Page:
Cities might be more successful developing programs
intended to reduce homelessness if the level of animosity among police,
service providers, and homeless persons was reduced. With a focus on training,
police might deal more effectively and efficiently with conflicts that
arise, without violating the civil rights of homeless people.
(C) Political Consequences
Laws criminalizing the circumstances of poverty, as
well as sanctioned or unsanctioned actions committed by law enforcement
officials, may violate both state constitutions and the U.S. Constitution.
For example, laws prohibiting or limiting panhandling and begging may
violate the First Amendment. The seizure or destruction of homeless peoples
property may violate the Fourth Amendment, which prohibits unreasonable
search and seizure. Laws prohibiting sleep and other necessary activities
in public spaces may violate the Eighth Amendment, which prohibits cruel
and unusual punishment. In addition, discriminatory enforcement of such
laws may constitute a violation of the Fourteenth Amendment, which assures
equal protection under the law.
The criminalization of homelessness makes the struggle
to survive on the streets even more difficult, depressing, demoralizing,
and frightening, especially as the criminal justice system can itself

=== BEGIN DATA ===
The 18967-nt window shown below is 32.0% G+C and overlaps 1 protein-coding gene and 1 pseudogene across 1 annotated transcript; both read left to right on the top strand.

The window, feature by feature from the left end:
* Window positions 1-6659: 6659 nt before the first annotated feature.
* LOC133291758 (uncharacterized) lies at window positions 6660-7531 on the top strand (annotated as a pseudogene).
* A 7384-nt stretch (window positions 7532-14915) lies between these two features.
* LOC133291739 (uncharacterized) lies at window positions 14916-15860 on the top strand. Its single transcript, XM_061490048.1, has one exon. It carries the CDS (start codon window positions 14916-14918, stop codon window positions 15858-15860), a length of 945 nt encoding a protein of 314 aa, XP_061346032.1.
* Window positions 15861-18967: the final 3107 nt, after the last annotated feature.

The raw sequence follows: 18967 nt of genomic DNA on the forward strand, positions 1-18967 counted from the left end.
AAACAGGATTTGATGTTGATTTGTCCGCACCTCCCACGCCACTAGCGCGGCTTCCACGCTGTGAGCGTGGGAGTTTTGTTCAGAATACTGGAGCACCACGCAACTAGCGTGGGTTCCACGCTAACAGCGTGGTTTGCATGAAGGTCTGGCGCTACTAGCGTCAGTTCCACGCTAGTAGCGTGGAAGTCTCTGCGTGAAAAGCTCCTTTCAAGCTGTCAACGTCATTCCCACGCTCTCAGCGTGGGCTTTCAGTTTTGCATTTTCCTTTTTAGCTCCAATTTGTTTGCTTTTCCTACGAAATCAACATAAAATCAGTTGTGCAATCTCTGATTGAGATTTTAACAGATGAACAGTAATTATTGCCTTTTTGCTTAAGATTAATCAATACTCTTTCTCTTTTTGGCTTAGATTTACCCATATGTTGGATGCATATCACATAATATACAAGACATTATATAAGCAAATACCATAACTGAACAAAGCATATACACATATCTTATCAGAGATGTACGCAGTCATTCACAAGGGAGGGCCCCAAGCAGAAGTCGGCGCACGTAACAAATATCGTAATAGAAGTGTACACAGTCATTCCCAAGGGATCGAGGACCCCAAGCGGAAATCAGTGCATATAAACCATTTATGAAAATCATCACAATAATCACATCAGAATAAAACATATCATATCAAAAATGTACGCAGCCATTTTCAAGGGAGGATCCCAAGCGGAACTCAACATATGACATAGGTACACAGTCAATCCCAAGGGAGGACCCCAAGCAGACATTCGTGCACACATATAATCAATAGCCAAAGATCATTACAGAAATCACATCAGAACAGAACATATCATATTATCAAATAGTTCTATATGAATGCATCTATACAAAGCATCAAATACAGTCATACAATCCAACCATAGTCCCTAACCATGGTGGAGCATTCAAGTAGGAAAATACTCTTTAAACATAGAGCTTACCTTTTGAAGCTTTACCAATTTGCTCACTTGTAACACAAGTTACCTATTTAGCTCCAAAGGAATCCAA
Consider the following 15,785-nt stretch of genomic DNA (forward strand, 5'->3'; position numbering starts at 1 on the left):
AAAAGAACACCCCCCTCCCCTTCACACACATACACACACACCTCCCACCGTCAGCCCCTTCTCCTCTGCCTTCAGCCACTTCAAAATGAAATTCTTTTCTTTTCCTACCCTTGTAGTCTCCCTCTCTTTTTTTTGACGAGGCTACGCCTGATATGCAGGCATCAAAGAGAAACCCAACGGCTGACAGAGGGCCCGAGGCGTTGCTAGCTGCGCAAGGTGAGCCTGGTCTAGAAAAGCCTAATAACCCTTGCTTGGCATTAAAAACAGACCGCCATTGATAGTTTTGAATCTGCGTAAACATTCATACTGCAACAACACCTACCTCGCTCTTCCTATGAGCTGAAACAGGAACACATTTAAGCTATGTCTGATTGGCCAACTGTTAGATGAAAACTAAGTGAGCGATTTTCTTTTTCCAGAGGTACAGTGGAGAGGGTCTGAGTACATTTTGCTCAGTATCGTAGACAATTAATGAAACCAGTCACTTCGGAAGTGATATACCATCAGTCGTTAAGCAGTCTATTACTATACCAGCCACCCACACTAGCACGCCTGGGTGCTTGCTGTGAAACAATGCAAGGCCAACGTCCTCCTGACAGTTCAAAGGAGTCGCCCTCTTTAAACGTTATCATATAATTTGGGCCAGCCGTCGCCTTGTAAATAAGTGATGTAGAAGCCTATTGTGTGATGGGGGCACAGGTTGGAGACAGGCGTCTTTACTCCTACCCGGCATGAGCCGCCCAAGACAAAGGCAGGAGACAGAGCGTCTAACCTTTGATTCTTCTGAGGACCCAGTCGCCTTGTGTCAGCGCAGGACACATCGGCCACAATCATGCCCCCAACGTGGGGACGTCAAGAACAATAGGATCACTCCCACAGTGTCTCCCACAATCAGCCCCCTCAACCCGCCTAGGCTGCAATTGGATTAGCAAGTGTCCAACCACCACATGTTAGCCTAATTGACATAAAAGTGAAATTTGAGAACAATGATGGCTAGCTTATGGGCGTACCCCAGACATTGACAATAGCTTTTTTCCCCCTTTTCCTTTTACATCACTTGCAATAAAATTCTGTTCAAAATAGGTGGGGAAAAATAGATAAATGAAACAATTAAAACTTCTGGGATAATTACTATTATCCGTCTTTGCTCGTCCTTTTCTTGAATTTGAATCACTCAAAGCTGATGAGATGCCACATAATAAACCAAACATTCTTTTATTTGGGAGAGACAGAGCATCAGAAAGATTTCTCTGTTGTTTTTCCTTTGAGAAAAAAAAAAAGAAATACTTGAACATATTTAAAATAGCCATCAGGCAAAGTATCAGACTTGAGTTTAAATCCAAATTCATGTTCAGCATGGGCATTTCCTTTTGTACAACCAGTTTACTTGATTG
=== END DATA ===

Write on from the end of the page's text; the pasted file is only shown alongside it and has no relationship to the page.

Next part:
act as a major barrier to individual efforts to escape homelessness. Regardless
of the number of ordinances passed, homeless people still must eat, sleep,
and survive in public because often no alternative is available to them.
Once homeless people have been arrested for "quality
of life" violations, their criminal records grow, and as a result
they may be excluded from jobs and housing. Anyone incarcerated at least
30 days loses Social Security benefits during incarceration. Also, if
an individual receiving benefits is found to have an outstanding warrant,
she or he can be denied benefits. The Social Security Administration has
gone so far as to grant agencies an "incentive" of $400 per
person found to be in violation. In addition, when homeless persons do
not follow through with the process of criminal justice, such as failing
to pay traffic tickets or not appearing in court, warrants are issued
for their arrest and they may be subjected to further charges and/or jail
time. Money used to pay fines might otherwise be used for housing or other
needs. Finally, it may be difficult for homeless people to maintain the
mandated relationship with parole officers or with community service organizations.
Many homeless people lose all their possessions, even
difficult-to-obtain IDs, when they are arrested. In addition, police harassment
causes homeless people to miss appointments and/or interviews, reinforcing
their status as second-class citizens. Homeless persons who are employed